With events in Egypt seemingly spiraling out of President Hosni Mubarak’s control, the Foreign Ministry on Saturday evacuated the family members of diplomatic personnel serving in the embassy in Cairo, but stopped well short of pulling out all diplomatic personnel.
A flight carrying the spouses and children of Israeli envoys arrived at Ben-Gurion Airport, along with 40 Israeli citizens who were in Egypt on private business and wanted to return home.
Looting engulfs Cairo, other Egyptian cities
Column One: The pragmatic fantasy
Foreign Ministry official said there were currently no plans to evacuate the Israeli diplomats themselves, including Ambassador Yitzhak Levanon, and that there was no threat to their security.
“There is no need to flee,” one official said. “This is not an option. There are no attacks on our envoys, or on other embassies. The other embassies are also not evacuating their personnel.”
The decision to return the families of diplomats was taken at one of three consultations on the situation in Egypt that were held at the Foreign Ministry on Friday and Saturday.
During those consultations, information coming in from Egypt was evaluated, assessments were made, and then they were passed on to Foreign Minister Avigdor Lieberman and the government.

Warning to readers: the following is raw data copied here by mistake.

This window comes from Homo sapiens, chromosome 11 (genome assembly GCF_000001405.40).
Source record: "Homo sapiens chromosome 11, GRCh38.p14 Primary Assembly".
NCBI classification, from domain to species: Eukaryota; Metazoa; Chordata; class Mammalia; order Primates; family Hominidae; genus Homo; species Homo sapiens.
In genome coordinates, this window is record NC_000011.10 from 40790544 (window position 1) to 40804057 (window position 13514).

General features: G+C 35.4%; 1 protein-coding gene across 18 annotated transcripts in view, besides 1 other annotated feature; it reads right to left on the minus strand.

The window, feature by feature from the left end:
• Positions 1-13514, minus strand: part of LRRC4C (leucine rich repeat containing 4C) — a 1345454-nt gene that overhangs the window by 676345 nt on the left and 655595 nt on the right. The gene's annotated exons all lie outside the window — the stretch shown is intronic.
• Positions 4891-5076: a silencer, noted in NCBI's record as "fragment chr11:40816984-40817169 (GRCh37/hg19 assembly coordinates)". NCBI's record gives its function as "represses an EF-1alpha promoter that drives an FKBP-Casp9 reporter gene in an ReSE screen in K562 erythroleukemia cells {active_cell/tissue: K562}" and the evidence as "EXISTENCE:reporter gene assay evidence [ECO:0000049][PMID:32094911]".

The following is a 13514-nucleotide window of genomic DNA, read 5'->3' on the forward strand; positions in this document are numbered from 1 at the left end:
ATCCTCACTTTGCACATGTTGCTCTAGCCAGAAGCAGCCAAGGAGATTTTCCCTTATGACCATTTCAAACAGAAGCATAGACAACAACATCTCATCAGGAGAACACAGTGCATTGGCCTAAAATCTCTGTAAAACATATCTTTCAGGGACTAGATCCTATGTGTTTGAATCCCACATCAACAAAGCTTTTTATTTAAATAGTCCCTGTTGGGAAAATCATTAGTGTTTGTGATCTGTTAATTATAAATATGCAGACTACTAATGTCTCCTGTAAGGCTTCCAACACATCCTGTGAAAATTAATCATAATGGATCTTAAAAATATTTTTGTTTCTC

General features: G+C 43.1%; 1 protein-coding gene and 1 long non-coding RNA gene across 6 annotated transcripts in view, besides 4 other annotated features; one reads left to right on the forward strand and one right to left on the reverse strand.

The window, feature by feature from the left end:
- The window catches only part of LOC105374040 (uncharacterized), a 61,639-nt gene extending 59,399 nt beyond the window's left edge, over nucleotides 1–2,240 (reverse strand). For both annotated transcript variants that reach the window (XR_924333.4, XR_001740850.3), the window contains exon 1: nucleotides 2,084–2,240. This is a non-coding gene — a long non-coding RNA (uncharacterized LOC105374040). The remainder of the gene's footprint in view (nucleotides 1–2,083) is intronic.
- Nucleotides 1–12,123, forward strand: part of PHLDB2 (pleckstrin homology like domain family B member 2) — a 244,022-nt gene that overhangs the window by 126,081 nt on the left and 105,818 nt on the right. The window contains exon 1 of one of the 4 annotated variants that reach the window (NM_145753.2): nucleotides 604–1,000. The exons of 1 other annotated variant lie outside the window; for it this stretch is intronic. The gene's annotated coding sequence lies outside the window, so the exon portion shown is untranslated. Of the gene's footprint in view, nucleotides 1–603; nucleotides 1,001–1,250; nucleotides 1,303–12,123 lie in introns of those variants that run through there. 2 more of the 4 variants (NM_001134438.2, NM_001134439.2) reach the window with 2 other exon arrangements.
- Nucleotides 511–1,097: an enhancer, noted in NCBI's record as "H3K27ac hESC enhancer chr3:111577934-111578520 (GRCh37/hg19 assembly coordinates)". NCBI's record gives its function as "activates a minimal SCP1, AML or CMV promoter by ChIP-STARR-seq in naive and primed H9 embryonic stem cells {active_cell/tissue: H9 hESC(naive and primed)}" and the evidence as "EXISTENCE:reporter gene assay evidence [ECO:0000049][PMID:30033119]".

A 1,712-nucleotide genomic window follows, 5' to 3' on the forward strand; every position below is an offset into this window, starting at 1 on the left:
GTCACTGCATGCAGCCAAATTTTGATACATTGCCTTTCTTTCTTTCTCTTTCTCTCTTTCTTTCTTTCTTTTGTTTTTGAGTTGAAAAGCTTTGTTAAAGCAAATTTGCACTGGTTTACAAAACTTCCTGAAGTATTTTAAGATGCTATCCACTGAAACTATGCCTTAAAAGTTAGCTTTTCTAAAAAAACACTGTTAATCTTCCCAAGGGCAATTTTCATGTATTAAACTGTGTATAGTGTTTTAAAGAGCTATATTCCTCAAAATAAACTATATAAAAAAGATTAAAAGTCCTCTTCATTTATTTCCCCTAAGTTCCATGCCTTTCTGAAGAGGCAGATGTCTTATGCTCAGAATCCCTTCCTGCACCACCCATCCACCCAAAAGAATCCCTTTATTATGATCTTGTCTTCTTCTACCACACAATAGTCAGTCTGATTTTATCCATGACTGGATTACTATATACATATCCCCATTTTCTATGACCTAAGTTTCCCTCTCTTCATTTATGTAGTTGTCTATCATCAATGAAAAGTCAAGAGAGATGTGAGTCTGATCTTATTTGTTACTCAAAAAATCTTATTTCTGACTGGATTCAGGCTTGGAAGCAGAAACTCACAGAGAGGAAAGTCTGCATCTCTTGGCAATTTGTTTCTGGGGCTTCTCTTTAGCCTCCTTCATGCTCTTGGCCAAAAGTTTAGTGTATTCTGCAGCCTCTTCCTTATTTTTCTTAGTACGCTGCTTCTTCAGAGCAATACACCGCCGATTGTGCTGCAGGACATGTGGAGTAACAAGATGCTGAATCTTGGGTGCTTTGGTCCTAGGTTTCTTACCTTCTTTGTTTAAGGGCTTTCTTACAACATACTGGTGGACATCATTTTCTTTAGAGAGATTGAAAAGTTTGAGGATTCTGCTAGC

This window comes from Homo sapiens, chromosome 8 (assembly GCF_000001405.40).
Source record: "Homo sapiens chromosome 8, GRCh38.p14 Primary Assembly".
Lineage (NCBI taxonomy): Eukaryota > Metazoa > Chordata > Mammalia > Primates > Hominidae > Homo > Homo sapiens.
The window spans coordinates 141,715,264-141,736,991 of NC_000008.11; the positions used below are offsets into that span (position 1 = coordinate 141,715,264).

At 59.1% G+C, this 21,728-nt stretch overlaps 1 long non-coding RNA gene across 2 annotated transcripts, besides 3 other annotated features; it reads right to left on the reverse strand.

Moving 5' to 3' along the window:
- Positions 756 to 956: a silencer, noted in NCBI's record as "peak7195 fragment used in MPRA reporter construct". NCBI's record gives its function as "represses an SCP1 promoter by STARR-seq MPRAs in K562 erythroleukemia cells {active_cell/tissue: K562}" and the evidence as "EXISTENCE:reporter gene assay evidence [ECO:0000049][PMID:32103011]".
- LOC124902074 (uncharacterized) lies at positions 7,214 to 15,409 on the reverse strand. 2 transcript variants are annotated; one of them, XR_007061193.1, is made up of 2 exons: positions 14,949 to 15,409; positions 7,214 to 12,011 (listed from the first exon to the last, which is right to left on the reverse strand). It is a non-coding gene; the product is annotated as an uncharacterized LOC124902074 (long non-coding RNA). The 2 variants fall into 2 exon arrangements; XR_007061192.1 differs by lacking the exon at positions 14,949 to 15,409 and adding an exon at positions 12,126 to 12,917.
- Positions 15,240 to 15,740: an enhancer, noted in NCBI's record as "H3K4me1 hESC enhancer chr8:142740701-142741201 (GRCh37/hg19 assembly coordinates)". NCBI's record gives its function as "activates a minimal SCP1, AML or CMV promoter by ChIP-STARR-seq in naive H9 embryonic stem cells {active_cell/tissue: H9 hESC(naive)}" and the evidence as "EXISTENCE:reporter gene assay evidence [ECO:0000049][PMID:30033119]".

Israel, unlike the US and the EU, has made no official comment on the situation inside Egypt, and – both because it does not want to be seen as meddling in any way, and because of the sensitivity of the matter and the massive ramifications the events in Egypt are likely to have on Israel’s strategic situation in the region – is unlikely to do so in the near future.
The Prime Minister’s Office on Saturday night had no comment whatsoever on the events.
On Friday, the Foreign Ministry issued a travel advisory recommending that Israelis refrain from “nonessential” travel to Egypt, including to Sinai. Israelis already in Egypt were advised to monitor the situation, abide by the instruction of local authorities and stay away from “open areas.” The National Security Council’s Counter-Terrorism Bureau urged Israelis to return home.
Senior security officials said that there were a few dozen Israelis currently known to be in Egypt and the Foreign Ministry was working to contact families here to urge their relatives to return home.
“This is not a time to be there,” a senior security official said. “Egypt is currently not a safe place.”
According to the official, the Counter-Terrorism Bureau and the Tourism Ministry were in touch with travel agencies, in an effort to cancel organized tours to Egypt this week.Yaakov Katz contributed to this report.